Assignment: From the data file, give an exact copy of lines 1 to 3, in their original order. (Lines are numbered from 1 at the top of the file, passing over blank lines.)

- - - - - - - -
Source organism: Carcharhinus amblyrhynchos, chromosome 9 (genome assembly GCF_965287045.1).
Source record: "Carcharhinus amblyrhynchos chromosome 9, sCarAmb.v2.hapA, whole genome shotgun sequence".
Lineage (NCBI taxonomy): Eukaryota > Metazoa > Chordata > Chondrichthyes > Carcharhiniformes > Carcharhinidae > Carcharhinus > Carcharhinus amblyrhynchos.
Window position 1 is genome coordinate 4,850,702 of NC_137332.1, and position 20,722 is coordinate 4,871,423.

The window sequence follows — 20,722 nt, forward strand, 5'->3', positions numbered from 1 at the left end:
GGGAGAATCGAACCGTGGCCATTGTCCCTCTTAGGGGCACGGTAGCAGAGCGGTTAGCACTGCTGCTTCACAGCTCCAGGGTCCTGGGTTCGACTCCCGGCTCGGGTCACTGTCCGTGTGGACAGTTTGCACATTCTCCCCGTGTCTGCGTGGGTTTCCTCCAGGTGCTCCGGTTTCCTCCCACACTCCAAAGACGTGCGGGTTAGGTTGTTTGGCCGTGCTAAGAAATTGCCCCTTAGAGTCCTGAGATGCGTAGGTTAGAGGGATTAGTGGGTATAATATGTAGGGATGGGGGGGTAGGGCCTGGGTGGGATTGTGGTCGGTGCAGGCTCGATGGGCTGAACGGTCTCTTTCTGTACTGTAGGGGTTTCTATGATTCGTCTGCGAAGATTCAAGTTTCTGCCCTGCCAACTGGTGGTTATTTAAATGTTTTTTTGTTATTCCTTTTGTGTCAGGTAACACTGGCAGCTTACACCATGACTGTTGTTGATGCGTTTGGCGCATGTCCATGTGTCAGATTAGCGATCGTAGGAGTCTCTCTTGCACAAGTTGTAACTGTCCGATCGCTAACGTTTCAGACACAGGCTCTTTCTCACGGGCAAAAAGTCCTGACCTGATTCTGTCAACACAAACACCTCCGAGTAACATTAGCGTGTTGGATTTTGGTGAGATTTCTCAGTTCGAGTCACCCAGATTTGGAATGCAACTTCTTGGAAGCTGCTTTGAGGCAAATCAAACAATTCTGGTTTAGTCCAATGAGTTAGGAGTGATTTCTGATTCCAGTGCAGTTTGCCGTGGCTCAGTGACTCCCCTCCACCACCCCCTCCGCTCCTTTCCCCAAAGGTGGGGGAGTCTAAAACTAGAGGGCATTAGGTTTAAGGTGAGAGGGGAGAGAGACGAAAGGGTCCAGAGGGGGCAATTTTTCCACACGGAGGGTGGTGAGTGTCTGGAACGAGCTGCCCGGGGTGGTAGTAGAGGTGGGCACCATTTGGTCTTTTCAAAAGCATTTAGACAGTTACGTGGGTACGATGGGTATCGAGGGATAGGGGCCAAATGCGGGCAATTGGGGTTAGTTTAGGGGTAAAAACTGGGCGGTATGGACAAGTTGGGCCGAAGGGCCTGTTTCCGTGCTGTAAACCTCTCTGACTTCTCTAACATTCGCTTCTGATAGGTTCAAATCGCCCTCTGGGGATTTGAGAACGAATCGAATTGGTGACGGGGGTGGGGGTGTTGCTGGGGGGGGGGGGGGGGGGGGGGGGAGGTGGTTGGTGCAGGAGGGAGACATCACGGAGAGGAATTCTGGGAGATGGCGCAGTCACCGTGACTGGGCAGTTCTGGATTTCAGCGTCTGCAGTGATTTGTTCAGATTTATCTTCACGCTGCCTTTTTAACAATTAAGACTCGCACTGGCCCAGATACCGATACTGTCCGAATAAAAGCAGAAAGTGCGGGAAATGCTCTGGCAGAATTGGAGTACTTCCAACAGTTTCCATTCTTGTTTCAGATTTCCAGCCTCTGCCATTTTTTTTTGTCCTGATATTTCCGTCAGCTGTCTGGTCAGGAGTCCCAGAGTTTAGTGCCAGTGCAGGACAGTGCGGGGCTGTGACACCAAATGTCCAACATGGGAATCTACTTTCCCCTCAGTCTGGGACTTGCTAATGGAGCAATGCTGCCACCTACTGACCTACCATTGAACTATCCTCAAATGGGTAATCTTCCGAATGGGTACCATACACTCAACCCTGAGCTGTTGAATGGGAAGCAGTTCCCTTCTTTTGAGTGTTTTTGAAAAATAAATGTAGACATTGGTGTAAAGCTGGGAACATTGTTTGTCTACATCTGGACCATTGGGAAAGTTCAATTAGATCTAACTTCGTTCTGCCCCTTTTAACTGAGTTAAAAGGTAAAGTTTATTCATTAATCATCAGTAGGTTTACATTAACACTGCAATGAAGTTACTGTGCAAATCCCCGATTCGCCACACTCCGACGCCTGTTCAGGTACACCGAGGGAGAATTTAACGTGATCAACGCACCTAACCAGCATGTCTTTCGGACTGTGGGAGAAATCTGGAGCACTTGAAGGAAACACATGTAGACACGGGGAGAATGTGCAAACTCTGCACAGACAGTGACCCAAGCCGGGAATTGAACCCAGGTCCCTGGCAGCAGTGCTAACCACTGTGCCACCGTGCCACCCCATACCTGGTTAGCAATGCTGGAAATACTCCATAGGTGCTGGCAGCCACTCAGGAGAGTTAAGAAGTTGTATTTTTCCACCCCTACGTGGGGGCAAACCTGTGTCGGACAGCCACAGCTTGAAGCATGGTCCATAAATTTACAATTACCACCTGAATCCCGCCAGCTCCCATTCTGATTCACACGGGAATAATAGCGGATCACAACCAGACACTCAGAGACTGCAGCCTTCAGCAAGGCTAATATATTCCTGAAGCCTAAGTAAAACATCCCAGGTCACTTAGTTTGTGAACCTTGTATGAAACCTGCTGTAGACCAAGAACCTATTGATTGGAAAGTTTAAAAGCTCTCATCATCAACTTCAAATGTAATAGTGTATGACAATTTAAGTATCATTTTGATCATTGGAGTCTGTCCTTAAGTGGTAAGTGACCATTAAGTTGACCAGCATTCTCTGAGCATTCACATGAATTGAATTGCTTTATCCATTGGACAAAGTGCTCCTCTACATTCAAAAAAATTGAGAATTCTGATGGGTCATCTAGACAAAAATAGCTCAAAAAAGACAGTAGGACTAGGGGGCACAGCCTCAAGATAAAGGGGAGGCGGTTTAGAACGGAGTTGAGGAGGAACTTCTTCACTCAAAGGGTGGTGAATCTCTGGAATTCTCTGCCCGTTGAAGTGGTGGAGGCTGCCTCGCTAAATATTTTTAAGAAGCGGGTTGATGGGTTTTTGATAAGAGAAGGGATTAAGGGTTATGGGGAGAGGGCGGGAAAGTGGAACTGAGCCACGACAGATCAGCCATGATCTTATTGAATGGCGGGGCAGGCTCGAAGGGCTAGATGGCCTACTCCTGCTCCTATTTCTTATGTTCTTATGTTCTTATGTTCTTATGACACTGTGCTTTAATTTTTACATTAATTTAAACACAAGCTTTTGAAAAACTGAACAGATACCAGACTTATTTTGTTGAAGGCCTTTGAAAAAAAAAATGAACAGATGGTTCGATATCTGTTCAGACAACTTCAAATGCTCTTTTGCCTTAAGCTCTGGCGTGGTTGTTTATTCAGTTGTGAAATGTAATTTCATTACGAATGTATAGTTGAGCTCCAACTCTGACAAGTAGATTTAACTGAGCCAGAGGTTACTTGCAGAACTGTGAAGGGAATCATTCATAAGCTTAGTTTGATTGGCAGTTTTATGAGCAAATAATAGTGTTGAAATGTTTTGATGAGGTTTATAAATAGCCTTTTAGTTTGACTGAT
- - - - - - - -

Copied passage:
Source organism: Carcharhinus amblyrhynchos, chromosome 9 (genome assembly GCF_965287045.1).
Source record: "Carcharhinus amblyrhynchos chromosome 9, sCarAmb.v2.hapA, whole genome shotgun sequence".
Lineage (NCBI taxonomy): Eukaryota > Metazoa > Chordata > Chondrichthyes > Carcharhiniformes > Carcharhinidae > Carcharhinus > Carcharhinus amblyrhynchos.